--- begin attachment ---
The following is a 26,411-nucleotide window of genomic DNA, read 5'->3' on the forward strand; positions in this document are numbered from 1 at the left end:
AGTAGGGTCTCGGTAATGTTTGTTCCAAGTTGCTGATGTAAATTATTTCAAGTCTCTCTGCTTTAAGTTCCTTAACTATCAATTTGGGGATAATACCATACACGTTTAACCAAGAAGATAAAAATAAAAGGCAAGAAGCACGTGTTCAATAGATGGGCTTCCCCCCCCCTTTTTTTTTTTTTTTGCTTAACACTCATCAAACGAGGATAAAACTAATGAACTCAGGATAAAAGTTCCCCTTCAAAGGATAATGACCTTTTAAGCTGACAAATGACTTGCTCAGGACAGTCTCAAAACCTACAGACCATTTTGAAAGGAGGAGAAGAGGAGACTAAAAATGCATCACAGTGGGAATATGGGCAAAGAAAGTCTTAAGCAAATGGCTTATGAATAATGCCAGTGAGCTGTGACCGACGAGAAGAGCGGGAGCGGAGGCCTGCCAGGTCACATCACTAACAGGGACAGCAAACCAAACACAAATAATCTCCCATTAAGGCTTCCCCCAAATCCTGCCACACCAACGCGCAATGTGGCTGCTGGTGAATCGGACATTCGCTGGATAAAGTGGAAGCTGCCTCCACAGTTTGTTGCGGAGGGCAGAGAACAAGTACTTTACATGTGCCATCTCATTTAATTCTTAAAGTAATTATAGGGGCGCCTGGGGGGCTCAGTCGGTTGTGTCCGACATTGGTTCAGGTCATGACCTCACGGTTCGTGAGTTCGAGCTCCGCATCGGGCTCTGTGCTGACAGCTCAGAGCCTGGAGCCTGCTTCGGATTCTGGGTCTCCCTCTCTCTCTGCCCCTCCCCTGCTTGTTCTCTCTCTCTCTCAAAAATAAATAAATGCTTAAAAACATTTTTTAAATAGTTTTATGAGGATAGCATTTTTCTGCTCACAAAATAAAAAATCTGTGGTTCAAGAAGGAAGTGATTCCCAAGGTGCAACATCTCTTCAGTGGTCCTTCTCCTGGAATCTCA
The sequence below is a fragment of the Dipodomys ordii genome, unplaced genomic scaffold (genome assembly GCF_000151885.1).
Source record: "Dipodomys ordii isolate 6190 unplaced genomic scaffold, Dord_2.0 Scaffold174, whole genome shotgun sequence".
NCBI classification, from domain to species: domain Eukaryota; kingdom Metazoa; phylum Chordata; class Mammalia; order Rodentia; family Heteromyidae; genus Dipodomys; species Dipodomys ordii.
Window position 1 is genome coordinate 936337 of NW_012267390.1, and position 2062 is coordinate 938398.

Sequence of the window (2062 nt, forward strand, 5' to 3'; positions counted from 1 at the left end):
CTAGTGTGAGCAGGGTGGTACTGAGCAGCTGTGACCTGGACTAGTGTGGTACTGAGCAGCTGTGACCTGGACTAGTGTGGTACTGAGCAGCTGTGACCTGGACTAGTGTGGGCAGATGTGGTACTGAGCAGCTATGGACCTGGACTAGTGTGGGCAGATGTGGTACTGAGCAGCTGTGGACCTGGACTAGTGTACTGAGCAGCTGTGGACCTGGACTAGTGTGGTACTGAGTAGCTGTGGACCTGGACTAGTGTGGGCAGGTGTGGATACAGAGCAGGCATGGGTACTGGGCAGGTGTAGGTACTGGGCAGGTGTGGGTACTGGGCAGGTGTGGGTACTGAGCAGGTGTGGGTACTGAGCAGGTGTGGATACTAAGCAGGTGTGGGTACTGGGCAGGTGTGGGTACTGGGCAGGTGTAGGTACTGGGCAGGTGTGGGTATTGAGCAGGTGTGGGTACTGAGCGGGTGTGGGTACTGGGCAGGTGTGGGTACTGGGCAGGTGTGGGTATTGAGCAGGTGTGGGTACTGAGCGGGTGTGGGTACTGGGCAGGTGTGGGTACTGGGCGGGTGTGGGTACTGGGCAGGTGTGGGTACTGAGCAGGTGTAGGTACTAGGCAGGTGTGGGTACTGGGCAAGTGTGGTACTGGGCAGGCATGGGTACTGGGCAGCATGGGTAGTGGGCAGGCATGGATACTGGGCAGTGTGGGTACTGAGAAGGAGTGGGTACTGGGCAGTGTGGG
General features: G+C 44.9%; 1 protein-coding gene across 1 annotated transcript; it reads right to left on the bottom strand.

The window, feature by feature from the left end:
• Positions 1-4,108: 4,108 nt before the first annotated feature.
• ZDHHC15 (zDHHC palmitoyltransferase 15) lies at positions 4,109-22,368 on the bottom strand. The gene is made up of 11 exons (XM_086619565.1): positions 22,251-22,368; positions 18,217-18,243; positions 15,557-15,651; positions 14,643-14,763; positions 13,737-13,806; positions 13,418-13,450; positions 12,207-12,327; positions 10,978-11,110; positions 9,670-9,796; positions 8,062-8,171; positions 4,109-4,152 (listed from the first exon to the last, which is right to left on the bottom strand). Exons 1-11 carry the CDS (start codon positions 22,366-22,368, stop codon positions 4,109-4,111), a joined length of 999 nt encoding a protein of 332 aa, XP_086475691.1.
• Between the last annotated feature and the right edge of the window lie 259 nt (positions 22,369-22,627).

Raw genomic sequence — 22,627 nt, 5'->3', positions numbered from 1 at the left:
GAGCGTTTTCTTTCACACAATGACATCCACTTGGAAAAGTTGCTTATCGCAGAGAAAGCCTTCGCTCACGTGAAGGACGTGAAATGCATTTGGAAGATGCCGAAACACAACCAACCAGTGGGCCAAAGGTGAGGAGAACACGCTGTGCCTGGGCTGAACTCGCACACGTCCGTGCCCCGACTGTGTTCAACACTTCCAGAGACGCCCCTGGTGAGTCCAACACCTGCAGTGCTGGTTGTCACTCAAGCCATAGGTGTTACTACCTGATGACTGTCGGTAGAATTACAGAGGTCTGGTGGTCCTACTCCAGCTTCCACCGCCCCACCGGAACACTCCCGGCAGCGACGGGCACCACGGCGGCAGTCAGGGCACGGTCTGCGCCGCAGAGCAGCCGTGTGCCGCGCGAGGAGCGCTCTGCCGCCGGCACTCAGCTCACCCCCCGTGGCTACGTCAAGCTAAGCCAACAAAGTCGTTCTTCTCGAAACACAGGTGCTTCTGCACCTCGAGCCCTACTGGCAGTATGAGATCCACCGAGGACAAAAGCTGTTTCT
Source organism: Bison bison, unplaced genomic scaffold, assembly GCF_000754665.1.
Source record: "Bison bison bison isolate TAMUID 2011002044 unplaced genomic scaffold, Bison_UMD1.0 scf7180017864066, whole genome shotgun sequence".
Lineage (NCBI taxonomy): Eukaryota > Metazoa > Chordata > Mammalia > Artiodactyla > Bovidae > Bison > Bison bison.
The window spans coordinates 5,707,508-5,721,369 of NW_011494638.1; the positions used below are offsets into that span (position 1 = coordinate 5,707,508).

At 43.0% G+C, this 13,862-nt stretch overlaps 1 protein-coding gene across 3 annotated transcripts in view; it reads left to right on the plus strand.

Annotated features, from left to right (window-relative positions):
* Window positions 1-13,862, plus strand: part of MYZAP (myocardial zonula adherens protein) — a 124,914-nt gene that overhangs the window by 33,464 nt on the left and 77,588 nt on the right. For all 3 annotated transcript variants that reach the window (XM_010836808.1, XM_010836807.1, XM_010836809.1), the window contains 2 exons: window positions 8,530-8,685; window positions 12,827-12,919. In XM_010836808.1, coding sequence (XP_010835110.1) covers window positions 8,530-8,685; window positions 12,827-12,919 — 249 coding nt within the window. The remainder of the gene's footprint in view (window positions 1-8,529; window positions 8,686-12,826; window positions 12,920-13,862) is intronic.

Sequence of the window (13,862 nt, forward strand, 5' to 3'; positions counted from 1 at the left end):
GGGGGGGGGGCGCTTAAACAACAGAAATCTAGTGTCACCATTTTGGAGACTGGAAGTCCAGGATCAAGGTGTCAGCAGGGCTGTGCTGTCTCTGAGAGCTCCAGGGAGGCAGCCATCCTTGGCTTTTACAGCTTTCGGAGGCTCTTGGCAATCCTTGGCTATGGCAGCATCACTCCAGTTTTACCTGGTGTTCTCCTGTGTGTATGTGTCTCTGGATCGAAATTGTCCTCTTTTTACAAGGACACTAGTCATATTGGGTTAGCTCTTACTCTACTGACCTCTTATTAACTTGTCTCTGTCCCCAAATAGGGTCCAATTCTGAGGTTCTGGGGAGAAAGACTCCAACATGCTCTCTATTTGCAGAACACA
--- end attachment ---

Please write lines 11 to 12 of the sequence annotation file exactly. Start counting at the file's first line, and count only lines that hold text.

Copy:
• Positions 1-4,108: 4,108 nt before the first annotated feature.
• ZDHHC15 (zDHHC palmitoyltransferase 15) lies at positions 4,109-22,368 on the bottom strand. The gene is made up of 11 exons (XM_086619565.1): positions 22,251-22,368; positions 18,217-18,243; positions 15,557-15,651; positions 14,643-14,763; positions 13,737-13,806; positions 13,418-13,450; positions 12,207-12,327; positions 10,978-11,110; positions 9,670-9,796; positions 8,062-8,171; positions 4,109-4,152 (listed from the first exon to the last, which is right to left on the bottom strand). Exons 1-11 carry the CDS (start codon positions 22,366-22,368, stop codon positions 4,109-4,111), a joined length of 999 nt encoding a protein of 332 aa, XP_086475691.1.